Astrocytes are important regulatory cells in the brain that support neuronal function. However, their role in hypoglycemia counterregulation is poorly understood. Moreover, astrocytic transcriptional responses to hypoglycemia and the mechanisms by which recurrent hypoglycemia (RH) suppresses counterregulation are not understood. Using human primary astrocytes (HPA) in vitro we tested whether recurrent low glucose (RLG), to model RH, would regulate differential gene expression (DGE). HPA cells were exposed to 3-hour bouts of 2.5 or 0.1 mM glucose over 4 days and mRNA expression was quantified using RNA-sequencing and DGE measured using DESeq2. Acute low glucose (LG) differentially expressed 31 genes including the downregulation of mitochondrial genes (mitochondrially encoded NADH:ubiquinone oxidoreductase core subunit 2, subunit 4 and subunit 4L; MT-ND2, MT-ND4 and MT-ND4L) and endoplasmic reticulum stress associated genes (X-box binding protein 1; XBP1, and heat shock protein family A; Hsp70, member 1A, and member 5; HSPA1A and HSPA5). However, neither antecedent RLG (aRLG) nor RLG treated cells have significantly altered gene expression compared to control. LG treatment decreased the expression of XBP1 and increased thioredoxin interacting protein (TXNIP) and exostosin Like glycosyltransferase 3 (EXTL3) which were also similarly altered by low glucose compared to aRLG.MT-ND2, MT-ND4 and MT-ND4L genes are associated with diabetes and neurodegeneration. Furthermore, LG-induced reduction of XBP1 may also increase fatty acid oxidation by disinhibiting inositol-requiring kinase 1α. This corroborates previous work indicating low glucose increases fatty acid utilisation in astrocytes and the hypothalamus. While the functional impact of differential gene expression needs assessing, this provides evidence that these genes may be important in astrocytic responses to hypoglycemia.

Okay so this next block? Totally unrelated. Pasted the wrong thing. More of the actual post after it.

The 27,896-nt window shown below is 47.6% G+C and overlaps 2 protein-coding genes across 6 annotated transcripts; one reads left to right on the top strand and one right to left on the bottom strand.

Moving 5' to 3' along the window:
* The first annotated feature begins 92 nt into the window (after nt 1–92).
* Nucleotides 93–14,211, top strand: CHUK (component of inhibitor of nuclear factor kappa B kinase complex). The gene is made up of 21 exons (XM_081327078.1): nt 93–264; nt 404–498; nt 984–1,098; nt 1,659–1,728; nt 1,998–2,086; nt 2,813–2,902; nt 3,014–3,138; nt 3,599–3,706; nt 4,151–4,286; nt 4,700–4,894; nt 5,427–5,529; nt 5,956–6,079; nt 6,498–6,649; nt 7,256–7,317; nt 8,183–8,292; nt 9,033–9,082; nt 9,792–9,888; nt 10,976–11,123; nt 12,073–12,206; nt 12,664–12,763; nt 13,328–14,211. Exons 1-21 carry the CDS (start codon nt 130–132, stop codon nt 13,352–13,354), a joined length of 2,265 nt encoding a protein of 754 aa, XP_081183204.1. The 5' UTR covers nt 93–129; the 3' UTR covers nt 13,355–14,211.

P.G. Weightman Potter: None. S.J. Washer: None. A. Jeffries: None. E.L. Dempster: None. C. Beall: None.
Novo Nordisk UK Research Foundation; Diabetes UK; Mary Kinross Charitable Trust